Hussein Ibish

The Assad Equation

An alarming precedent in international relations is being established in Syria by rewarding gassing civilians

Bashar al-Assad speaks to Turkish media in an interview later uploaded to YouTube by the Syrian president.

The worst fears of those who doubted the wisdom and effectiveness of the agreement between the international community and the Assad regime to destroy Syria's chemical weapons stockpiles and capability are rapidly being realized. Today's "deadline" to ship the most serious material out of the country produced no movement. And a new precedent in international relations with potentially far-reaching and alarming consequences – call it "the Assad equation" – is unmistakably unfolding.

Whatever signals the West intended to send through the agreement, Syrian dictator Bashar al-Assad has clearly taken it as an implicit green light to use all other weapons with increasing intensity in his onslaught against both rebels and Syria's defenseless civilian population.

The way the regime is "implementing" the agreement demonstrates they see it primarily as a useful distraction for the international community from the vicious war it is conducting against the Syrian people. The regime probably doesn't care that much about chemical weapons. But, as they are making abundantly clear, when they can avoid compliance, they will.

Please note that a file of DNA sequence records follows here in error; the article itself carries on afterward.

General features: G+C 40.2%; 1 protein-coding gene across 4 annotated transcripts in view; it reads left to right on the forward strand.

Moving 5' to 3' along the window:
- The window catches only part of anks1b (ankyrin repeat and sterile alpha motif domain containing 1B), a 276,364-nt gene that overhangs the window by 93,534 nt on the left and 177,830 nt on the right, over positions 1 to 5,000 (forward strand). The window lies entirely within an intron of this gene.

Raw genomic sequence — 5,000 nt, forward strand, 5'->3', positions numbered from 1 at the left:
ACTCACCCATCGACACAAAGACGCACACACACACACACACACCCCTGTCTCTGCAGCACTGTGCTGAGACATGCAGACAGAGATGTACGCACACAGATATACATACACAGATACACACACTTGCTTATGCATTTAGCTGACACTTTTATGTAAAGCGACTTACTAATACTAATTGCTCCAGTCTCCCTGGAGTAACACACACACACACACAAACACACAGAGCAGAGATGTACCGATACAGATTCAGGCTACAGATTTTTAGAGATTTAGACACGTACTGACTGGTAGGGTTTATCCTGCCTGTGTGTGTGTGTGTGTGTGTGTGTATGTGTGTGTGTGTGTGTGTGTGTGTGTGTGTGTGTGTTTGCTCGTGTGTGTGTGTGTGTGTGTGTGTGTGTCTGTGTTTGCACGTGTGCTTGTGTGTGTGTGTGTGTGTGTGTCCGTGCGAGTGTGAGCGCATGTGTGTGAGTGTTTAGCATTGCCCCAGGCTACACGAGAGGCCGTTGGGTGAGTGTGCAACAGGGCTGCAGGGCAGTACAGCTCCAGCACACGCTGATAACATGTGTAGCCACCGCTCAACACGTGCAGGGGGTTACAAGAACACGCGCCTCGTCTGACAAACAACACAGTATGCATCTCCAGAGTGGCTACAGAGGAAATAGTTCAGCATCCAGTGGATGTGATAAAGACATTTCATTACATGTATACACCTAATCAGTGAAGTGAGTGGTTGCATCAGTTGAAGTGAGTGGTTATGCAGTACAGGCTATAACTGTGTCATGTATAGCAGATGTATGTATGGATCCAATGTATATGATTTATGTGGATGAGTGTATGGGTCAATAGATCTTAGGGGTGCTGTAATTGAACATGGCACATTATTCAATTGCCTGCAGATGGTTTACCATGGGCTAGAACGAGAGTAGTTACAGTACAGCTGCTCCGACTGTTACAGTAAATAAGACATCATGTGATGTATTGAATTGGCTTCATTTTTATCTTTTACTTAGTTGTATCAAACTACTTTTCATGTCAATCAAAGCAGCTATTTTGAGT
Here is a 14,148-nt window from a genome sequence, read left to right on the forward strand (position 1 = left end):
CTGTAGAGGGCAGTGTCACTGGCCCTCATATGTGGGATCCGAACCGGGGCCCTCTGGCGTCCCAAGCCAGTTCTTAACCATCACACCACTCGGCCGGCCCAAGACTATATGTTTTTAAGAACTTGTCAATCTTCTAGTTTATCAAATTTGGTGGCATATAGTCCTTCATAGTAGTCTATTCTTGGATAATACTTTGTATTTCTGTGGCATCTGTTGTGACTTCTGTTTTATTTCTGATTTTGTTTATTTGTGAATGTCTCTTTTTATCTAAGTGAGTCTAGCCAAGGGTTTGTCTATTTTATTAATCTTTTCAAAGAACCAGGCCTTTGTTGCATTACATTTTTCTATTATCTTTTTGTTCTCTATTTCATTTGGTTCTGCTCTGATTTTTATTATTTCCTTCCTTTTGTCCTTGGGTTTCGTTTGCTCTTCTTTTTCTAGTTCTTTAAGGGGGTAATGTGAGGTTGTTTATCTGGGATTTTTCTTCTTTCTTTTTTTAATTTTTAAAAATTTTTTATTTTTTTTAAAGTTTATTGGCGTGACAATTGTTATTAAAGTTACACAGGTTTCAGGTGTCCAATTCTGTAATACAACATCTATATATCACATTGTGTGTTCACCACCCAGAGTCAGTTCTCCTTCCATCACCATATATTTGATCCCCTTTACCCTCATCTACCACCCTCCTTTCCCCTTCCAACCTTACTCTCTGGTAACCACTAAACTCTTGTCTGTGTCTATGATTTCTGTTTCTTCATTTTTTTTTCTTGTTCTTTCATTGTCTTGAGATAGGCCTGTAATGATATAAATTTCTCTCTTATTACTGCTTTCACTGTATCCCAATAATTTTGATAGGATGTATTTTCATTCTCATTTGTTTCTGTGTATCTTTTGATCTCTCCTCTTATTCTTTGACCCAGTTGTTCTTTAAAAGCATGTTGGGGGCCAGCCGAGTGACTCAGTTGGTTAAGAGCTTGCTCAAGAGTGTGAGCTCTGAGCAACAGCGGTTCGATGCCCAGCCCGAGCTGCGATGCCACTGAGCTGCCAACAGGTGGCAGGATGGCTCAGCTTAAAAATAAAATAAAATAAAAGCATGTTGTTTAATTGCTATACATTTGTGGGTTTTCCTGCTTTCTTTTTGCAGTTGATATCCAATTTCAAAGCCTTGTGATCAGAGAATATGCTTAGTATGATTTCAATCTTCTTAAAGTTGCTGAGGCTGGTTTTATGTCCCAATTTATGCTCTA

Reports suggest that today's "deadline" for shipping most of its chemical weapons stockpile out of the country is being systematically procrastinated. Indeed, according to reports by those involved in the process on the UN and international side, the weapons have not even begun to be moved.

Anyone who finds it convenient can cite logistics, winter weather, and, of course, the ongoing conflict for such "delays." All of these complications were fully understood and, presumably, factored into the equation when the December 31 deadline was agreed upon. But the process required to ensure that Syria retains no chemical weapons in the timeframe the agreement sets forth was always implausible at best and, at worst, practically impossible to either accomplish or verify.

The plan to transport Syria's declared 1,200 tons of chemical weapons material requires its transfer from 12 different sites around the country by road to the northwestern port of Latakia. This means, in effect, that the agreement both relies on and therefore implicitly endorses military measures the regime can claim are necessary to secure the areas required for this macabre long-haul convoy.

The agreement not only makes Assad a partner with the international community in the project of getting rid of his own chemical weapons following their use against civilians, but it can also be cited to justify regime offensives in order to ensure their control of all the necessary areas and roads for this transfer.

International authorities say the regime now has "virtually all" of the necessary "logistical and security assets" in order to bring these weapons to Latakia. But to cite this as a positive development can also only mean de facto endorsement of regime control over key areas and transportation corridors of the country.